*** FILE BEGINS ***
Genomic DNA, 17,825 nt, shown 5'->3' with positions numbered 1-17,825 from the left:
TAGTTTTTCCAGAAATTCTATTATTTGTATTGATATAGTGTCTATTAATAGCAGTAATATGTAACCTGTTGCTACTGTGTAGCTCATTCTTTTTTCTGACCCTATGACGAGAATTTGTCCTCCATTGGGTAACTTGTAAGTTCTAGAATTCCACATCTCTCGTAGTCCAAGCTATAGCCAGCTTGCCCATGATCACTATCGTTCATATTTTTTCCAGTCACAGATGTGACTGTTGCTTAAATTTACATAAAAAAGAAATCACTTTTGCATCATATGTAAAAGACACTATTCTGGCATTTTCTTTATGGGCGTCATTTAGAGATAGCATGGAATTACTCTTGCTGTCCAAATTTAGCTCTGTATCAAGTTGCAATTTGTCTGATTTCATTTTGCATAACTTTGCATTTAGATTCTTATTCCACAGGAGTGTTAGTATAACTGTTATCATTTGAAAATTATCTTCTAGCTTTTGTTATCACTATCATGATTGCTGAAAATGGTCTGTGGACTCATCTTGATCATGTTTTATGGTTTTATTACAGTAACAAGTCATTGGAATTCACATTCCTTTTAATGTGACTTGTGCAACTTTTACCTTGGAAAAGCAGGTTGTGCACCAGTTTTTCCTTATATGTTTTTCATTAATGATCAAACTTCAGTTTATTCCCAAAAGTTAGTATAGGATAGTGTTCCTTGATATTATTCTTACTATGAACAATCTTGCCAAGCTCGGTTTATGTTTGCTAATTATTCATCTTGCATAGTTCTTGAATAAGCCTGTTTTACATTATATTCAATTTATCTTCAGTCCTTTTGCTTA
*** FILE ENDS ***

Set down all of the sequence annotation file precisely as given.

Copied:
Genomic DNA, 17,825 nt, shown 5'->3' with positions numbered 1-17,825 from the left:
TAGTTTTTCCAGAAATTCTATTATTTGTATTGATATAGTGTCTATTAATAGCAGTAATATGTAACCTGTTGCTACTGTGTAGCTCATTCTTTTTTCTGACCCTATGACGAGAATTTGTCCTCCATTGGGTAACTTGTAAGTTCTAGAATTCCACATCTCTCGTAGTCCAAGCTATAGCCAGCTTGCCCATGATCACTATCGTTCATATTTTTTCCAGTCACAGATGTGACTGTTGCTTAAATTTACATAAAAAAGAAATCACTTTTGCATCATATGTAAAAGACACTATTCTGGCATTTTCTTTATGGGCGTCATTTAGAGATAGCATGGAATTACTCTTGCTGTCCAAATTTAGCTCTGTATCAAGTTGCAATTTGTCTGATTTCATTTTGCATAACTTTGCATTTAGATTCTTATTCCACAGGAGTGTTAGTATAACTGTTATCATTTGAAAATTATCTTCTAGCTTTTGTTATCACTATCATGATTGCTGAAAATGGTCTGTGGACTCATCTTGATCATGTTTTATGGTTTTATTACAGTAACAAGTCATTGGAATTCACATTCCTTTTAATGTGACTTGTGCAACTTTTACCTTGGAAAAGCAGGTTGTGCACCAGTTTTTCCTTATATGTTTTTCATTAATGATCAAACTTCAGTTTATTCCCAAAAGTTAGTATAGGATAGTGTTCCTTGATATTATTCTTACTATGAACAATCTTGCCAAGCTCGGTTTATGTTTGCTAATTATTCATCTTGCATAGTTCTTGAATAAGCCTGTTTTACATTATATTCAATTTATCTTCAGTCCTTTTGCTTA